At step 307, receiver 202 receives channel occupancy information from the other nodes 104 (preferably via controller 105). This information is stored in storage 204. Finally, at step 309, transmissions begin with either transmitter 201 or receiver 202 utilizing a good channel on a secondary basis.

Because other nodes will have monitored the set of available channels for transmissions using other modulation sensing schemes, node 200 may be prevented from communicating on a channel that was perceived as being unoccupied. For example, if a second node 104 determined that transmissions were taking place on the channel using a second modulation sensing scheme, channel analyzer 205 may not have detected such transmissions, since it was monitoring the channel for transmissions utilizing the first modulation sensing scheme. Thus, even though node 200 perceived the channel as having no primary transmissions existing on it, the primary communication system may have been transmitting on the channel utilizing a modulation that wasn't detected by the modulation sensing scheme used by node 200.

While the invention has been particularly shown and described with reference to a particular embodiment, it will be understood by those skilled in the art that various changes in form and details may be made therein without departing from the spirit and scope of the invention. It is intended that such changes come within the scope of the following claims.

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Referenced by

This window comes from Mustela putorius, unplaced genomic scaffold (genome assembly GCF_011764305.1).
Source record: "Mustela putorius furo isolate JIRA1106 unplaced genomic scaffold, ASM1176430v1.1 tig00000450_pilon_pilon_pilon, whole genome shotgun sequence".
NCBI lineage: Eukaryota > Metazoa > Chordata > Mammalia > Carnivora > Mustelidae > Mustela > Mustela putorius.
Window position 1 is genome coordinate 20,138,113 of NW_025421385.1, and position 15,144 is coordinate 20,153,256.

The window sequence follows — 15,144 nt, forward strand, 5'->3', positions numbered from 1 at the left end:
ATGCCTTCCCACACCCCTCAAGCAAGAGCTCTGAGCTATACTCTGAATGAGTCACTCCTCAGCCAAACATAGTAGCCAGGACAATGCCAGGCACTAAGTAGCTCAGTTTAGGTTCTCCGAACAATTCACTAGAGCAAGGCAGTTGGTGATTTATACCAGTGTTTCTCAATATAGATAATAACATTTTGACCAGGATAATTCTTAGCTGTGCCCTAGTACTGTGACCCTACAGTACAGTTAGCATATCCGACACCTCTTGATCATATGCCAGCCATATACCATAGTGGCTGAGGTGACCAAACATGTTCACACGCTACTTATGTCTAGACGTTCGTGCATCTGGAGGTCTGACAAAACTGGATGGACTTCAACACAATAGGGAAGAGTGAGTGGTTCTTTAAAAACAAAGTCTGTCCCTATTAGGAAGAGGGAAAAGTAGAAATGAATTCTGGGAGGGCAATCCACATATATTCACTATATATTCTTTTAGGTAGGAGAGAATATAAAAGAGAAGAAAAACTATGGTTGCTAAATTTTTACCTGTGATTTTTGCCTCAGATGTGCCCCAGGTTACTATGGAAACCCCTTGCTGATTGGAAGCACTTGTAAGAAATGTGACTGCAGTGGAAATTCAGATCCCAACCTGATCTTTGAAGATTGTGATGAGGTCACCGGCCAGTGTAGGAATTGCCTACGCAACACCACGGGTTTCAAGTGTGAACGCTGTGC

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US8254922Oct 16, 2006Aug 28, 2012Stmicroelectronics, Inc.Zero delay frequency switching with dynamic frequency hopping for cognitive radio based dynamic spectrum access network systems
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Classifications
U.S. Classification455/434, 370/328, 370/329, 370/338
International ClassificationH04W84/10, H04W16/14, H04B1/38, H04W72/08, H04W16/16
Cooperative ClassificationH04W72/08, H04W16/14, H04W16/16, H04W84/10
European ClassificationH04W16/14
Legal Events
DateCodeEventDescription
May 28, 2014FPAYFee payment
Year of fee payment: 4
Jul 31, 2012CCCertificate of correction
Apr 6, 2011ASAssignment
Effective date: 20110104
Owner name: MOTOROLA SOLUTIONS, INC., ILLINOIS
Free format text: CHANGE OF NAME;ASSIGNOR:MOTOROLA, INC;REEL/FRAME:026081/0001
Jan 25, 2007ASAssignment
Owner name: MOTOROLA, INC., ILLINOIS
Free format text: ASSIGNMENT OF ASSIGNORS INTEREST;ASSIGNORS:BUCHWALD, GREGORY J.;ECKLUND, LAWARENCE M.;GILLIG, STEVEN F.;AND OTHERS;REEL/FRAME:018802/0924;SIGNING DATES FROM 20070111 TO 20070125
Free format text: ASSIGNMENT OF ASSIGNORS INTEREST;ASSIGNORS:BUCHWALD, GREGORY J.;ECKLUND, LAWARENCE M.;GILLIG, STEVEN F.;AND OTHERS;SIGNING DATES FROM 20070111 TO 20070125;REEL/FRAME:018802/0924